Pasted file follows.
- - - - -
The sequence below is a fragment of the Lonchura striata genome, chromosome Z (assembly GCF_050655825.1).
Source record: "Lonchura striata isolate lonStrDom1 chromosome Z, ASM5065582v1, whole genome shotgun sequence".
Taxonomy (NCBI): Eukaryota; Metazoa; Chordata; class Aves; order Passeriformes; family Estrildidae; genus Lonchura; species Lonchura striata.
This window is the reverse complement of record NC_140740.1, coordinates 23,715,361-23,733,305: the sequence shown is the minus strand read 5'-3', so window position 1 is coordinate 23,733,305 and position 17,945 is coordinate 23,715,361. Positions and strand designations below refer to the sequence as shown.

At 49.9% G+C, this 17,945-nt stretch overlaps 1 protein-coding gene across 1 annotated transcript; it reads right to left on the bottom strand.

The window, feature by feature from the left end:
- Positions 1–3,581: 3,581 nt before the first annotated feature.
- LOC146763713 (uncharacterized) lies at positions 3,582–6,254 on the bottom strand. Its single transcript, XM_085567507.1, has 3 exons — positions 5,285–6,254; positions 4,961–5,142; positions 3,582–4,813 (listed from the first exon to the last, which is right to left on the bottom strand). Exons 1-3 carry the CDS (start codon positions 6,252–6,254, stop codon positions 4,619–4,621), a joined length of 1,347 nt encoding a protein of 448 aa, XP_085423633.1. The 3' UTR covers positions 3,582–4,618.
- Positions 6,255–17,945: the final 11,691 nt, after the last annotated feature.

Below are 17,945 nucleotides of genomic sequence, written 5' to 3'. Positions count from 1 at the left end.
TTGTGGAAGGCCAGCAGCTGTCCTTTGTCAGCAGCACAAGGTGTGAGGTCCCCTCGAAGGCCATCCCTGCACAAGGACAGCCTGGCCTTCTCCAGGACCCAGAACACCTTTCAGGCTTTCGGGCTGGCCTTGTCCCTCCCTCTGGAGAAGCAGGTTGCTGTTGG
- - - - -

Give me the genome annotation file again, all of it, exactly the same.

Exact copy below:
The sequence below is a fragment of the Lonchura striata genome, chromosome Z (assembly GCF_050655825.1).
Source record: "Lonchura striata isolate lonStrDom1 chromosome Z, ASM5065582v1, whole genome shotgun sequence".
Taxonomy (NCBI): Eukaryota; Metazoa; Chordata; class Aves; order Passeriformes; family Estrildidae; genus Lonchura; species Lonchura striata.
This window is the reverse complement of record NC_140740.1, coordinates 23,715,361-23,733,305: the sequence shown is the minus strand read 5'-3', so window position 1 is coordinate 23,733,305 and position 17,945 is coordinate 23,715,361. Positions and strand designations below refer to the sequence as shown.

At 49.9% G+C, this 17,945-nt stretch overlaps 1 protein-coding gene across 1 annotated transcript; it reads right to left on the bottom strand.

The window, feature by feature from the left end:
- Positions 1–3,581: 3,581 nt before the first annotated feature.
- LOC146763713 (uncharacterized) lies at positions 3,582–6,254 on the bottom strand. Its single transcript, XM_085567507.1, has 3 exons — positions 5,285–6,254; positions 4,961–5,142; positions 3,582–4,813 (listed from the first exon to the last, which is right to left on the bottom strand). Exons 1-3 carry the CDS (start codon positions 6,252–6,254, stop codon positions 4,619–4,621), a joined length of 1,347 nt encoding a protein of 448 aa, XP_085423633.1. The 3' UTR covers positions 3,582–4,618.
- Positions 6,255–17,945: the final 11,691 nt, after the last annotated feature.

Below are 17,945 nucleotides of genomic sequence, written 5' to 3'. Positions count from 1 at the left end.
TTGTGGAAGGCCAGCAGCTGTCCTTTGTCAGCAGCACAAGGTGTGAGGTCCCCTCGAAGGCCATCCCTGCACAAGGACAGCCTGGCCTTCTCCAGGACCCAGAACACCTTTCAGGCTTTCGGGCTGGCCTTGTCCCTCCCTCTGGAGAAGCAGGTTGCTGTTGG